GREAT ALLEGHENY PASSAGE AND C&O CANAL
2010 Pittsburgh to Boston
The Station Square area along the Monongahela viewed from the Smithfield Bridge. After crossing the bridge we headed outbound on the South Side Trail to the Hot Metal Bridge.
Downtown Pittsburgh and the Point viewed from the Hot Metal Bridge. After crossing the bridge, we headed outbound for the last few blocks of the Eliza Furnace Trail.
At the end of the Eliza Furnace we continued for 0.9 miles on Irvine Street, a nasty 3 lane (1 in our direction) road with fast moving traffic, which became 2nd Avenue in Hazelwood. The latter has 4 lanes and is a much more bike friendly city street. On the high Glenwood Bridge, we opted to take the sidewalk/bike lane separated from traffic by a concrete barrier. To our surprise, when we reached the Homestead side of the river, the bike lane ended at a very long stairway down to ground level. We simply lifted or bikes over the barrier and continued on the roadway. There was very little outbound traffic on the 4 lane bridge at this hour; and we could have easily ridden across the bridge on the road.
The second deviation from the cue sheet was at the mixing bowl at the end of the bridge approach where I got confused and missed the exit to Riverton Street. Instead, we found ourselves on the road to the back end of the infamous Sand Castle's parking lot. This was a lucky break because the gate was open and we sailed right through to the Waterfront. I can see why Sandcastle is a stumbling block to completing the trail. There is almost no room along the narrow road between the park proper and the railroad tracks. I would have no problem riding along with visitor traffic; but I can see Sandcastle's point. It's a McDonald's hot coffee case just waiting to happen, i.e., someone does something really, really stupid and then sues.
The coffee in the sleeping car wasn't ready upon our 5:05 AM arrival in Pittsburgh; so we took advantage of Panera's in the Waterfront. The Waterfront is a large, very attractive shopping center built where a steel mill used to be. It had the usual chain stores; but a modern type of shopping venue done up to simulate a town center, similar to what you might find in California or Colorado. I'm not sure how well it goes over in the winter time.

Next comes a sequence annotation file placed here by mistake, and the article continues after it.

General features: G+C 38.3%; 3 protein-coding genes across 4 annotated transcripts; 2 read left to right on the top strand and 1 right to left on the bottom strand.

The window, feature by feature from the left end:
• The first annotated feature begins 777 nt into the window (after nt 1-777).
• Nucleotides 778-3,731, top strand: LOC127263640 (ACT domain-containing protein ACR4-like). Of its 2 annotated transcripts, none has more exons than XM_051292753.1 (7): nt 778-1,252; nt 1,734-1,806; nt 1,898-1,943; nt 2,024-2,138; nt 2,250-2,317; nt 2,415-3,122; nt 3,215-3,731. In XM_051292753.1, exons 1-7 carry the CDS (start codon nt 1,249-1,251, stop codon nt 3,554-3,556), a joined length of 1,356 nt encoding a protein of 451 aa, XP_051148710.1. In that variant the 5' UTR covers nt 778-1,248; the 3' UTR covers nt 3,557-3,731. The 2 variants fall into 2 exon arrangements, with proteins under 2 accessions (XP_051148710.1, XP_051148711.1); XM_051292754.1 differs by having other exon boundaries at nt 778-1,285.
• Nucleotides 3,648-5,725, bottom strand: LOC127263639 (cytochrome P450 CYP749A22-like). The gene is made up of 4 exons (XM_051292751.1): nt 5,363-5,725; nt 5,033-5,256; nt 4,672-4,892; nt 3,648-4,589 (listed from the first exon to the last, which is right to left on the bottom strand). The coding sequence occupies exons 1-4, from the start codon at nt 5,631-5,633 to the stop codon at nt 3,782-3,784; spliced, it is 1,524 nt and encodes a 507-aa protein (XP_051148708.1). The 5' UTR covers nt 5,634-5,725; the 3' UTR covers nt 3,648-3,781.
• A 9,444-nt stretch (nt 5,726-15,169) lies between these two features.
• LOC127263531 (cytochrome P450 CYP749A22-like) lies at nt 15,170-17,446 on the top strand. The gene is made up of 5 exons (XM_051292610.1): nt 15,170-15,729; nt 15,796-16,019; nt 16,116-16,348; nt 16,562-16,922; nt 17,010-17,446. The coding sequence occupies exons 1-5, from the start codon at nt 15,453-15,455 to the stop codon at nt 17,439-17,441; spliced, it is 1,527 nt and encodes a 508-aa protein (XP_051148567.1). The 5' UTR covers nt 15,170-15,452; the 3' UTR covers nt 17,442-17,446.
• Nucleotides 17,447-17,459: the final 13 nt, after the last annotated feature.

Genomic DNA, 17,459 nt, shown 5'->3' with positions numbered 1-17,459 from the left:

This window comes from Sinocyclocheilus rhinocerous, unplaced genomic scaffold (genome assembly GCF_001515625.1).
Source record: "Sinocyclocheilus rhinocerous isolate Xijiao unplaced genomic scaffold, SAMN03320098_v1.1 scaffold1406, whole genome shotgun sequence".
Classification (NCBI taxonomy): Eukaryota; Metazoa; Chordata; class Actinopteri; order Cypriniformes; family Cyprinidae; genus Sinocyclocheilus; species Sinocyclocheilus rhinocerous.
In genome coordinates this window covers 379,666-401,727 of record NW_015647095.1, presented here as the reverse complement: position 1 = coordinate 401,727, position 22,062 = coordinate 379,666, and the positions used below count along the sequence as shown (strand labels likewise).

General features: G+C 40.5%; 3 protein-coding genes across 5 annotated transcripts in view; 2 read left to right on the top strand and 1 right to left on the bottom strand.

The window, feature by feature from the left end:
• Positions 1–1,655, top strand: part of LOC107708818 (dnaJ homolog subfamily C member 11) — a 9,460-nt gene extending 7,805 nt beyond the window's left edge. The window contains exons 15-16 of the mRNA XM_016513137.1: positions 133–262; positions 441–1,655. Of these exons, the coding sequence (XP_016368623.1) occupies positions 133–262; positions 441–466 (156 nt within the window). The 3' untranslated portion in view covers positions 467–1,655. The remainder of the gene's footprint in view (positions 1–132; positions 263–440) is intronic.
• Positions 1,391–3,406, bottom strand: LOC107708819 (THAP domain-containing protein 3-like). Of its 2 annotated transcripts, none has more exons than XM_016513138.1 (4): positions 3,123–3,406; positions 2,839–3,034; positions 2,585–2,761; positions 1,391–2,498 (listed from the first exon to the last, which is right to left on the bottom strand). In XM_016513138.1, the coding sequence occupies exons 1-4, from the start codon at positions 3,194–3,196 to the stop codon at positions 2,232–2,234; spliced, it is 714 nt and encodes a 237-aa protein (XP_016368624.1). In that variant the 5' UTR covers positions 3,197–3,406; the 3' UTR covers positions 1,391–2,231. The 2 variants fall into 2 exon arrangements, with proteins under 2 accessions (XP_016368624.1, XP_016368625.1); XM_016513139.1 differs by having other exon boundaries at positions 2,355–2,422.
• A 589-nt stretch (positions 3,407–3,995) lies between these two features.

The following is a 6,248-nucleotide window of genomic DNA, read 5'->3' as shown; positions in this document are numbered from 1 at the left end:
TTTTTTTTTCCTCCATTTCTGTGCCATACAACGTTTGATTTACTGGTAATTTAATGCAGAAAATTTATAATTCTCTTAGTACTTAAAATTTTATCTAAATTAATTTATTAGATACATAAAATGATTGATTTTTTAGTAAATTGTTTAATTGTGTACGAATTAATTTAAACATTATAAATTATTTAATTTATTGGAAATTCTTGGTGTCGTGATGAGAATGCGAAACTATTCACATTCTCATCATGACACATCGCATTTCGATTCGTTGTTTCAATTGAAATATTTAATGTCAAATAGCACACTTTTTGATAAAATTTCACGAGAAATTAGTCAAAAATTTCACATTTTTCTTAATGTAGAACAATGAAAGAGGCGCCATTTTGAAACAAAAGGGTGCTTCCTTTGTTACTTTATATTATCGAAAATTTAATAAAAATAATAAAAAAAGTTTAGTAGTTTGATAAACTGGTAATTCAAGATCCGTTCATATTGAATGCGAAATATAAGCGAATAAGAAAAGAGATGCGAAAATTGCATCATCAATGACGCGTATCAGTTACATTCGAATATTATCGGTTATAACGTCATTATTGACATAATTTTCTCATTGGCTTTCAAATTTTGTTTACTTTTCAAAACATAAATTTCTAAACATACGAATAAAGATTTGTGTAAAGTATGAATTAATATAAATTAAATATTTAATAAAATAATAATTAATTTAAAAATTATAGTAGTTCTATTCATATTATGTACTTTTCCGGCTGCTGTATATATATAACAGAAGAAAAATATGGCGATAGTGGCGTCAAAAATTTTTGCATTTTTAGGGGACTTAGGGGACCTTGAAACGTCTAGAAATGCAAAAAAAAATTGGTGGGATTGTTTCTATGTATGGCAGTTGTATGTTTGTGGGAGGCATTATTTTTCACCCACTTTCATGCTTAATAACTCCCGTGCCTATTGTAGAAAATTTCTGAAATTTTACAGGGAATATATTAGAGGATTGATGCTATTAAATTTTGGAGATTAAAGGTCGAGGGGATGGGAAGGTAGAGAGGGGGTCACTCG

I was relieved to find a set of platform type pedals at Dick's Sporting Goods in the Waterfront. The cordial salesman even installed the new pedals. I carried a hex wrench set for my SPD's; and Jeanine's pedals were the folding type, so I thought I had no need to carry a pedal wrench.
The Riverton Bridge, between Duquesne and McKeesport, the first of many impressive bridges along the trail
At the Marina in McKeesport, we enjoyed lunch, left-over steak from the dining car the night before. The trail through McKeesport had been improved since our 2006 tour, not that I find riding city streets that big a deal.
On thing that had not changed was the up hill, away from the river, routing of the path around an industrial plant just outside of McKeesport.
At the top of the hill between McKeesport and Boston.
At the bottom of the hill the trail accompanied unused RR tracks; but soon the tracks died and the trail took its rightful place on the former Pittsburgh and Lake Erie road bed.
There seemed to be quite a few cars parked at the trailhead in Boston as we made a right turn towards the Yough Shore Inn. I had expected an uphill climb with no shoulders; but both fears were unfounded.
The Safari Room at the Yough Shore Inn, one of several "theme" rooms.
The partially covered deck on the back of the Inn overlooking a wooded hillside.
Breakfast menu at the Yough Shore Inn.
Seriously, there was an extensive selection of items that seemed to be designed especially for bicyclists.
Departing the Yough Shore Inn. I would not describe it as your standard yuppie week-end get-away type of place. Nor did it have yuppie rates. But it was nicely set up for touring cyclists.First Previous Next Last